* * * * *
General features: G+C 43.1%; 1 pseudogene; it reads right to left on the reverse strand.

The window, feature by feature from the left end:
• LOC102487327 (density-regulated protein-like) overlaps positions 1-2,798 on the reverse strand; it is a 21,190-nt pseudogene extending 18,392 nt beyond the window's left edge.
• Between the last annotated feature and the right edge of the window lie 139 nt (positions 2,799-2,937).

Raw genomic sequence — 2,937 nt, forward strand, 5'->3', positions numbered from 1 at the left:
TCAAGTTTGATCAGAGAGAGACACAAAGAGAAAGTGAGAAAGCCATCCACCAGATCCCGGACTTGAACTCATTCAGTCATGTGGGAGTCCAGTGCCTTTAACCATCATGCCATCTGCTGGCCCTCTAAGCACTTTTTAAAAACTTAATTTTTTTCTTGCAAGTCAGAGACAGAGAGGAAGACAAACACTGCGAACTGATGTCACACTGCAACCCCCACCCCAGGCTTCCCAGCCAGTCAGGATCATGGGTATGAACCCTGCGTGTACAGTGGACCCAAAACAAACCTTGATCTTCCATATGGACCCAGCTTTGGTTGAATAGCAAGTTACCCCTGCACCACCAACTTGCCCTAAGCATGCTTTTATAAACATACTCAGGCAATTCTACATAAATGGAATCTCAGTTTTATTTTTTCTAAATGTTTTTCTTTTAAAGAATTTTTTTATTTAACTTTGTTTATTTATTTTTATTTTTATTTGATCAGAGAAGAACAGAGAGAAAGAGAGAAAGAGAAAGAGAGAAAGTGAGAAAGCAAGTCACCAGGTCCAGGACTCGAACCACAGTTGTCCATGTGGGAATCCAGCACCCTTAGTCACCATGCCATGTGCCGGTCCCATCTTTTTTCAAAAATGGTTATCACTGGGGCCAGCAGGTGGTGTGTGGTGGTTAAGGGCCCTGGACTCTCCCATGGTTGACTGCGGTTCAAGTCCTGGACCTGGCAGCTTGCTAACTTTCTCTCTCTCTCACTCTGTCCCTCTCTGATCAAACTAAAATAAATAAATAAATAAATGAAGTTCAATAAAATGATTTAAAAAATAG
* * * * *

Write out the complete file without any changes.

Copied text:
General features: G+C 43.1%; 1 pseudogene; it reads right to left on the reverse strand.

The window, feature by feature from the left end:
• LOC102487327 (density-regulated protein-like) overlaps positions 1-2,798 on the reverse strand; it is a 21,190-nt pseudogene extending 18,392 nt beyond the window's left edge.
• Between the last annotated feature and the right edge of the window lie 139 nt (positions 2,799-2,937).

Raw genomic sequence — 2,937 nt, forward strand, 5'->3', positions numbered from 1 at the left:
TCAAGTTTGATCAGAGAGAGACACAAAGAGAAAGTGAGAAAGCCATCCACCAGATCCCGGACTTGAACTCATTCAGTCATGTGGGAGTCCAGTGCCTTTAACCATCATGCCATCTGCTGGCCCTCTAAGCACTTTTTAAAAACTTAATTTTTTTCTTGCAAGTCAGAGACAGAGAGGAAGACAAACACTGCGAACTGATGTCACACTGCAACCCCCACCCCAGGCTTCCCAGCCAGTCAGGATCATGGGTATGAACCCTGCGTGTACAGTGGACCCAAAACAAACCTTGATCTTCCATATGGACCCAGCTTTGGTTGAATAGCAAGTTACCCCTGCACCACCAACTTGCCCTAAGCATGCTTTTATAAACATACTCAGGCAATTCTACATAAATGGAATCTCAGTTTTATTTTTTCTAAATGTTTTTCTTTTAAAGAATTTTTTTATTTAACTTTGTTTATTTATTTTTATTTTTATTTGATCAGAGAAGAACAGAGAGAAAGAGAGAAAGAGAAAGAGAGAAAGTGAGAAAGCAAGTCACCAGGTCCAGGACTCGAACCACAGTTGTCCATGTGGGAATCCAGCACCCTTAGTCACCATGCCATGTGCCGGTCCCATCTTTTTTCAAAAATGGTTATCACTGGGGCCAGCAGGTGGTGTGTGGTGGTTAAGGGCCCTGGACTCTCCCATGGTTGACTGCGGTTCAAGTCCTGGACCTGGCAGCTTGCTAACTTTCTCTCTCTCTCACTCTGTCCCTCTCTGATCAAACTAAAATAAATAAATAAATAAATGAAGTTCAATAAAATGATTTAAAAAATAG